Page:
OBJECTIVE: To investigate the health-related quality of life and presence of hip or knee pain according to whether or not people had had previous hip or knee arthroplasty. STUDY DESIGN AND SETTING: Cross-sectional survey representing randomly selected sample of 5500 elderly (65+) people. Pain prevalence rates obtained from standard screening questions. Standard pain severity ratings obtained for each hip and knee. RESULTS: People with a past arthroplasty had worse health status compared to other people (p < 0.001 for all but two SF-36 dimensions). Hip or knee pain was more prevalent amongst people with past hip or knee replacement than amongst those without (62.5% versus 36.5% respectively; following adjustment for age and sex: Mantel-Haenszel combined odds ratio = 2.90, 95% CI 2.30-3.68, p < 0.001). More replaced knee joints were symptomatic than replaced hip joints (OR = 1.62, p = 0.022). CONCLUSIONS: Elderly people with a past hip or knee arthroplasty have significantly greater health and social care needs than other people--especially those related to pain and mobility. This may reflect the generalised nature of the underlying disease process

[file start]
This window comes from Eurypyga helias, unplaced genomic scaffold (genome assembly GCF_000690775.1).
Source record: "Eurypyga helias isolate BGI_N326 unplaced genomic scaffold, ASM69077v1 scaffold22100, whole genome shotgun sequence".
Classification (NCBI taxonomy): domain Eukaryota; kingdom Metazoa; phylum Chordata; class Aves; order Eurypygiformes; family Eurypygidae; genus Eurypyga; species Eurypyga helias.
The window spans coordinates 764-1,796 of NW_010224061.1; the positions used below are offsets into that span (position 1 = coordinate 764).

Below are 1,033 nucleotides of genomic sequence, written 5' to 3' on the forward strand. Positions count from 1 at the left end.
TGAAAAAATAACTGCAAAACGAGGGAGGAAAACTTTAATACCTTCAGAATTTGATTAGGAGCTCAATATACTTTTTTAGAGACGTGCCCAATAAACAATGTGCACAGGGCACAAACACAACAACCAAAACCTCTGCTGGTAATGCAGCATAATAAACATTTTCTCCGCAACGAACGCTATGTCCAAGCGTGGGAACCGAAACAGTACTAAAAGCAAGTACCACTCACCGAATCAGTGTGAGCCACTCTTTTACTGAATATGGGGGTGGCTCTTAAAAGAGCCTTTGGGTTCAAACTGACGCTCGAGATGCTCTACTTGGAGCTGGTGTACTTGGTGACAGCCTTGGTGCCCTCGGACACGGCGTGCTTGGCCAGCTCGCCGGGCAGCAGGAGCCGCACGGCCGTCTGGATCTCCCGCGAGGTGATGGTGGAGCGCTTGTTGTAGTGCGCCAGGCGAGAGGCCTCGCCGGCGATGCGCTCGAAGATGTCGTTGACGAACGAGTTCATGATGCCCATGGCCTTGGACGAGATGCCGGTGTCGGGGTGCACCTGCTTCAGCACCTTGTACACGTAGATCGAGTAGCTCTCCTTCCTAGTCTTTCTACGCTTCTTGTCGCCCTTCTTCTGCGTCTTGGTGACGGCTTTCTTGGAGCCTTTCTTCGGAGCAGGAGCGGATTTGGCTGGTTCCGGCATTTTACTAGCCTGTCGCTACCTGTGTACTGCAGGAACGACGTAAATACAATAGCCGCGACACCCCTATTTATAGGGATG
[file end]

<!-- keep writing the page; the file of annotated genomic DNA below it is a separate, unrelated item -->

Journal article


J.Public Health (Oxf)

Publication Date





267 - 273


adverse effects, age, Aged, Aged,80 and over, article, Comparative Study, Cross-Sectional Studies, Disease, epidemiology, etiology, female, Health Status, Hip, Hip Prosthesis, Humans, Knee, Knee Prosthesis, male, Odds Ratio, Pain, Prevalence, Quality of Life, Research, Sex, SF-36, survey